We deem as the most valuable – and forgotten – of them all, the axiomatization of philosophy. There is a place in philosophy for an axiomatics to the same extent as for mathematics. An axiomatization would allow a metamathematization of philosophy, in the eminent Pythagorean sense. That was exactly what we have done in our book Concrete Philosophy, which, by gathering the apodictically demonstrated “positivities”, remains under the auspices of the Samian master.
Pythagoreanism nourished countless sects, due more to the deficiency of its disciples than to the prominence of the great initiate that was Pythagoras. Thereby, the Gnostic sects such as Ophites, Essenians, Manicheans, Paulicians, Bogomils, Albigensians, Cabalistics, Rosecrucians, Masons, and innumerable other imbibed from the Pythagorean source and their heterogeneity accrues from heterogeneous ways of interpreting the philosophy of the Samian master.
Our intent in this work is not to evaluate those sects as true or false, right or wrong, but, to the resemblance of Cuvier’s method, by using the steps of our decadialectics and our concrete dialectics, which we consider to be the most expedient means for examining an philosophical thought, to reconstruct the Pythagorean doctrine from unequivocally valid postulates. And, from those postulates, through rigorous ontological derivations, similarly to what was done in Concrete Philosophy, restore the true doctrine of Pythagoras. Starting from those restorations, with self-providing value, since they are proportionally worthy the provided demonstrations – as in the words of St. Thomas Aquinas, “the only authority in Philosophy is demonstration” – we can, therefore, appreciate the value of the various positions and discern those that can be considered legitimate inheritors of the philosophy of Pythagoras.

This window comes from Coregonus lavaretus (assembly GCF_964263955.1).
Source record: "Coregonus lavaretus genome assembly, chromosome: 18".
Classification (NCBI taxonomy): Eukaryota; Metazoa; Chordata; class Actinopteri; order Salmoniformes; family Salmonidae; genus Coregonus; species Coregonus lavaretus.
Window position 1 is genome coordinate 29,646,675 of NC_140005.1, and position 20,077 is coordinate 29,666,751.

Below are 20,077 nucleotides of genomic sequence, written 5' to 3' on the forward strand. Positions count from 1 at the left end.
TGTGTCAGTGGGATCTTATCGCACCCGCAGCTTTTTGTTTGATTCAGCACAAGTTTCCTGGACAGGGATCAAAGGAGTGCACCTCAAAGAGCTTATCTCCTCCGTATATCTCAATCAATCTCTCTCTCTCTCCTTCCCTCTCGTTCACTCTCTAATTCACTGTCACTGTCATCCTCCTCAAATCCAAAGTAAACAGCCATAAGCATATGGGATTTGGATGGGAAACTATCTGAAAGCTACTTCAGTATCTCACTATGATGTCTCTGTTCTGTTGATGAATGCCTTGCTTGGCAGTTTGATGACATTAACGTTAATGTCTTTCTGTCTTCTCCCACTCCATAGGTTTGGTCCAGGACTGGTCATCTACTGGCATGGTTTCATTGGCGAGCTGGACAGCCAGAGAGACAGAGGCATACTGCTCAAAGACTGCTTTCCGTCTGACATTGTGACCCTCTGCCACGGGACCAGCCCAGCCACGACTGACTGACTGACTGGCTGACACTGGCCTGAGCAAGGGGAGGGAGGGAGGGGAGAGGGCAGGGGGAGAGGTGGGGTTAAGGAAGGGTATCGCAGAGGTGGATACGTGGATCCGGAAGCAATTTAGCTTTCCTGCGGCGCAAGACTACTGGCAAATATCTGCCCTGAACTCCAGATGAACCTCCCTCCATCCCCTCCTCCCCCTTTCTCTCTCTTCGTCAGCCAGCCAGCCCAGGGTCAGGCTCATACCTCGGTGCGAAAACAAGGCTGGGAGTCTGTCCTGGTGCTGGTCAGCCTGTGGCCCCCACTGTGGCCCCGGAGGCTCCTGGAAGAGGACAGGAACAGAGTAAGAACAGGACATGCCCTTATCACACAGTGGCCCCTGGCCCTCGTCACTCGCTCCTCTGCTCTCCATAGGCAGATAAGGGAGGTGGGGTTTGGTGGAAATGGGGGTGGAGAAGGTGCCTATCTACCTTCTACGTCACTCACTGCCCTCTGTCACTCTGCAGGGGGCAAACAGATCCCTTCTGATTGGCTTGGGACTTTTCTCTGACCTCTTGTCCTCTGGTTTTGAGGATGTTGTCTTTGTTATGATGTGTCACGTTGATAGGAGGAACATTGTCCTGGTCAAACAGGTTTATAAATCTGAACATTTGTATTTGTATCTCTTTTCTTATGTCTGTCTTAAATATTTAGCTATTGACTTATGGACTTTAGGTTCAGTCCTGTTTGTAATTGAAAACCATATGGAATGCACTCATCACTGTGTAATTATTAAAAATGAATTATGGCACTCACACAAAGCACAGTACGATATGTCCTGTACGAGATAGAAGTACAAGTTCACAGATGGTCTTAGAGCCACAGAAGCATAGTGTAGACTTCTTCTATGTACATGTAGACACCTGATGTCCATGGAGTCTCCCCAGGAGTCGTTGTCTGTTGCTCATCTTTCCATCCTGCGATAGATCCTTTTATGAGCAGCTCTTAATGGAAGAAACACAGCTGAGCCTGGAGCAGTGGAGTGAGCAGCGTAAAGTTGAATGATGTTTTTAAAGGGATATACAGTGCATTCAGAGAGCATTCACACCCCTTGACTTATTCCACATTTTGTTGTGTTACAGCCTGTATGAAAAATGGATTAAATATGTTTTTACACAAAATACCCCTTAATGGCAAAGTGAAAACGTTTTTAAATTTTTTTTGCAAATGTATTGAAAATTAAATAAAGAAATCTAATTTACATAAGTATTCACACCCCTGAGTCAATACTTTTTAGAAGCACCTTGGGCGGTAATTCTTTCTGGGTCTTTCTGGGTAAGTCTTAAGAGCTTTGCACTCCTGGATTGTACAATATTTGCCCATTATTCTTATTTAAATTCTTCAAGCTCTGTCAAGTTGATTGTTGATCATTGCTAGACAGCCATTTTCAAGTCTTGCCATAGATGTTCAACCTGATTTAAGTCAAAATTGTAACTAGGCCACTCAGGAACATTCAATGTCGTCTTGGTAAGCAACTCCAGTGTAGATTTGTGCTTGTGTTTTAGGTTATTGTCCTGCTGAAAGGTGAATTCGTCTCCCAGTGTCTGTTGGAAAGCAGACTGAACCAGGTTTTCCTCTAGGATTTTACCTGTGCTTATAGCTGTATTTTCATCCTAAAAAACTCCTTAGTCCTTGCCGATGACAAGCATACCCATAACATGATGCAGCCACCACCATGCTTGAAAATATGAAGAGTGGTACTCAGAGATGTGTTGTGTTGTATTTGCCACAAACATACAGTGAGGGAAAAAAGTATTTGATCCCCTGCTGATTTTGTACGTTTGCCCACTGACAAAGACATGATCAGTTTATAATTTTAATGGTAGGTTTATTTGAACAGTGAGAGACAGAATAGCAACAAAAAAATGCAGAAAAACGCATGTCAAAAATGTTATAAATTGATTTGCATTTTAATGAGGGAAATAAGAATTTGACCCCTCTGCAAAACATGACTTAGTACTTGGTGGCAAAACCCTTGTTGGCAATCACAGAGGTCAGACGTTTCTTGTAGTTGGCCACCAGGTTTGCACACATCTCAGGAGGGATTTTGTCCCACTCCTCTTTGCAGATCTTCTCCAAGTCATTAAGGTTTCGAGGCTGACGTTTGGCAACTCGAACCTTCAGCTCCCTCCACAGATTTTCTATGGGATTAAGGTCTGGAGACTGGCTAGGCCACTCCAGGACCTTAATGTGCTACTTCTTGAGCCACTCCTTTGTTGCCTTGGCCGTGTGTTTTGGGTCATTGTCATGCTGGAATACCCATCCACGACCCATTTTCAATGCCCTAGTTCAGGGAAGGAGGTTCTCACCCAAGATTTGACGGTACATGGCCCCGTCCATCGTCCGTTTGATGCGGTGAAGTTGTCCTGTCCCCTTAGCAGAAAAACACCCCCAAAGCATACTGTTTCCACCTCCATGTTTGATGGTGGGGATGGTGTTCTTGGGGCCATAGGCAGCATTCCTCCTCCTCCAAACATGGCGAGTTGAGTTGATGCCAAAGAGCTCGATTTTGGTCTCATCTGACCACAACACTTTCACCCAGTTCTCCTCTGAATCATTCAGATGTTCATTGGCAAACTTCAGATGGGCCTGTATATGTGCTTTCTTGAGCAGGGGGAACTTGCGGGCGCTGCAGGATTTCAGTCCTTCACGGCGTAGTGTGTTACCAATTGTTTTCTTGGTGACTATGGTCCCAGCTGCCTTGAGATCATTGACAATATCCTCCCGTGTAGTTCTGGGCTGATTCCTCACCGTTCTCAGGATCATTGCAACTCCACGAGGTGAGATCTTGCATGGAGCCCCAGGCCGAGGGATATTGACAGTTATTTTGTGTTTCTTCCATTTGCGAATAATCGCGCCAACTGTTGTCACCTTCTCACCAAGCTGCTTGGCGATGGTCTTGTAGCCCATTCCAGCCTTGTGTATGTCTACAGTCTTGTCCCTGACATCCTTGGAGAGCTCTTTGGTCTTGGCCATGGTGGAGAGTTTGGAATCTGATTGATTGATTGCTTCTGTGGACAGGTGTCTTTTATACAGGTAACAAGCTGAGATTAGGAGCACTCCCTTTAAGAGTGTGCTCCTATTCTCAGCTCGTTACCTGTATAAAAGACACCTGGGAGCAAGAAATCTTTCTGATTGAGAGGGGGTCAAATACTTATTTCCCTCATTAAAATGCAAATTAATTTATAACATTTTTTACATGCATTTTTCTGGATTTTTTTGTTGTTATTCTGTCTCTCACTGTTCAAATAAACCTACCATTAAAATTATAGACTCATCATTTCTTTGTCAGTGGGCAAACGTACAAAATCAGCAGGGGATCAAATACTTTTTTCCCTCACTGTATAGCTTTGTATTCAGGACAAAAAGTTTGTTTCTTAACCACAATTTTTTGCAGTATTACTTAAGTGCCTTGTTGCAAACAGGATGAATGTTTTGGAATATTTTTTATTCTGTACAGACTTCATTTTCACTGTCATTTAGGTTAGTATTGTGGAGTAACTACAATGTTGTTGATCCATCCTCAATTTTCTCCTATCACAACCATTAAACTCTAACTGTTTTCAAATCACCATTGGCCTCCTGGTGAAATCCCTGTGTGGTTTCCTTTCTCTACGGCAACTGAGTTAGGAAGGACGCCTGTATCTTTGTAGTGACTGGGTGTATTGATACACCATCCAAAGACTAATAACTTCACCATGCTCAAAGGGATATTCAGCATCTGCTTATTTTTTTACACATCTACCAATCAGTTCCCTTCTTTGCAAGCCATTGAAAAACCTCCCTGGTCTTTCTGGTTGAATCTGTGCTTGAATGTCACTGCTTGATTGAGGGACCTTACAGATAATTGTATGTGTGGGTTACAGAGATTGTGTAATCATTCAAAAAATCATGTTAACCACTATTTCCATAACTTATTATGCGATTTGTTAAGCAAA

So shall be our endeavor.
 Commentaries on Aristotle’s work On Generation and Corruption.
 Mario Ferreira had created an unique vocabulary to treat some of the aspects of his Concrete Philosophy. Some words, he created. Others, he used an archaic version of Portuguese, to emphasized their Latin roots. One of Mario’s neologisms were “concrecionar”, which could be translated into “concretionize”, with a similar meaning as the word coalesce, i.e., to grow together into a single body. “Concretionize”, however, is preferable since it has the same root as “concrete”, as in Concrete Philosophy.
 Another of Mario’s neologism, related to the Latin word krisis, separation, abyss, as referring to a separation in between things that propitiates the analytical critics, the exam of parts of a whole so to more concretely apprehend the latter. It has a vectorial dualism: diacrisis, the constant separation, and sincrisis, the reassembly of the formerly scattered elements. He develops this subject on his book Philosophy of Crisis.
 Translator’s note: Suppositum is a generic word including all individual substances, applied equally to rational and irrational, living and non-living individuals.